Read the details at Habitatnews.
Sodhi NS, D Bickford, AC Diesmos, TM Lee, LP Koh, BW Brook, CH Sekercioglu, CJA Bradshaw, 2008. Measuring the Meltdown: Drivers of Global Amphibian Extinction and Decline. PLoS ONE, 3(2): e1636 [free download]. doi:10.1371/journal.pone.0001636
Abstract – Habitat loss, climate change, over-exploitation, disease and other factors have been hypothesised in the global decline of amphibian biodiversity. However, the relative importance of and synergies among different drivers are still poorly understood. We present the largest global analysis of roughly 45% of known amphibians (2,583 species) to quantify the influences of life history, climate, human density and habitat loss on declines and extinction risk.
Multi-model Bayesian inference reveals that large amphibian species with small geographic range and pronounced seasonality in temperature and precipitation are most likely to be Red-Listed by IUCN. Elevated habitat loss and human densities are also correlated with high threat risk. Range size, habitat loss and more extreme seasonality in precipitation contributed to decline risk in the 2,454 species that declined between 1980 and 2004, compared to species that were stable (n = 1,545) or had increased (n = 28).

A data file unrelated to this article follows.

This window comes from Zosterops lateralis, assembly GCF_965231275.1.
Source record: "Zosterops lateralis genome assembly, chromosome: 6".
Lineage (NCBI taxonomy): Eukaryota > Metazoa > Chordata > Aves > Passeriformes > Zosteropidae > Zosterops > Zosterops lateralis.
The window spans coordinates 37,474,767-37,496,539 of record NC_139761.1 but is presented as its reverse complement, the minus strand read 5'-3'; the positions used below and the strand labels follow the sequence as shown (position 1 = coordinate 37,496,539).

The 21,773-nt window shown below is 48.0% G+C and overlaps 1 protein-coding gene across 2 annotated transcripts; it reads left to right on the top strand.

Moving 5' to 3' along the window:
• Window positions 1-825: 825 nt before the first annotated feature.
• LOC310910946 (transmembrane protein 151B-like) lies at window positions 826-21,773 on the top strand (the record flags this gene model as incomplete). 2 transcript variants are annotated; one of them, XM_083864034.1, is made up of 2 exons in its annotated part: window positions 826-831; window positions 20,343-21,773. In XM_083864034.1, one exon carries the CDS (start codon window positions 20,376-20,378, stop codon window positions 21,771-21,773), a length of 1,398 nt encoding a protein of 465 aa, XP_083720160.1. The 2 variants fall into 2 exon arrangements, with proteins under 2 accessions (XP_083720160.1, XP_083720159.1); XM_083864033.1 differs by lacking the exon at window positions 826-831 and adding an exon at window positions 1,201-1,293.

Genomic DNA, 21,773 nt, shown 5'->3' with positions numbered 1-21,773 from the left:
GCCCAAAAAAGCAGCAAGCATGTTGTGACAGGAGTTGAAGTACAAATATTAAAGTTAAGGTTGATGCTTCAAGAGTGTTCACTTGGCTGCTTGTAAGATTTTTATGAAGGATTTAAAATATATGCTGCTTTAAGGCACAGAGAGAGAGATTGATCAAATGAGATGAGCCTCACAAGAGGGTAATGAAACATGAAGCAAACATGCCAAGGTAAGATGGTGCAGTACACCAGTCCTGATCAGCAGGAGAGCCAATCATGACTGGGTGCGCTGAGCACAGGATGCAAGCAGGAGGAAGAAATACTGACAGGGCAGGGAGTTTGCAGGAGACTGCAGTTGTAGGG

These empirical results show that amphibian species with restricted ranges should be urgently targeted for conservation.
Staff and students gathered for the Year of the Rat Lo Hei celebrations. See Wikipedia for the origins of this ritual in Singapore.
We welcomed in the Chinese New Year, caught up with a little bit of the news and with each other and thanked the admin staff for their year-round support.
Photos by Tommy Tan are up on Flickr.
Thanks to Tommy for organising yet another gathering!
I am pleased to report that Swee Hee has been promoted to lecturer. Congratulations Swee Hee!
Swee Hee with one of his favourite ladies. NMNH, 16 Sep 2005.
Peter Todd and I took the LSM4261 Marine Biology class out to Mandai mangroves – we had four hours for the class including travel time. I kept them as dry as possible so that they would not have excessive post-trip cleaning and we returned early.
It was definitely worth the peek – the joy of a small class.
Thanks to Tommy Tan who volunteered to man the safety call center while we were in the field.
Li Daiqin has accepted the honorary appointment of Senior Fellow in the Department of Zoology, University of Melbourne. Congratulations, Daiqin!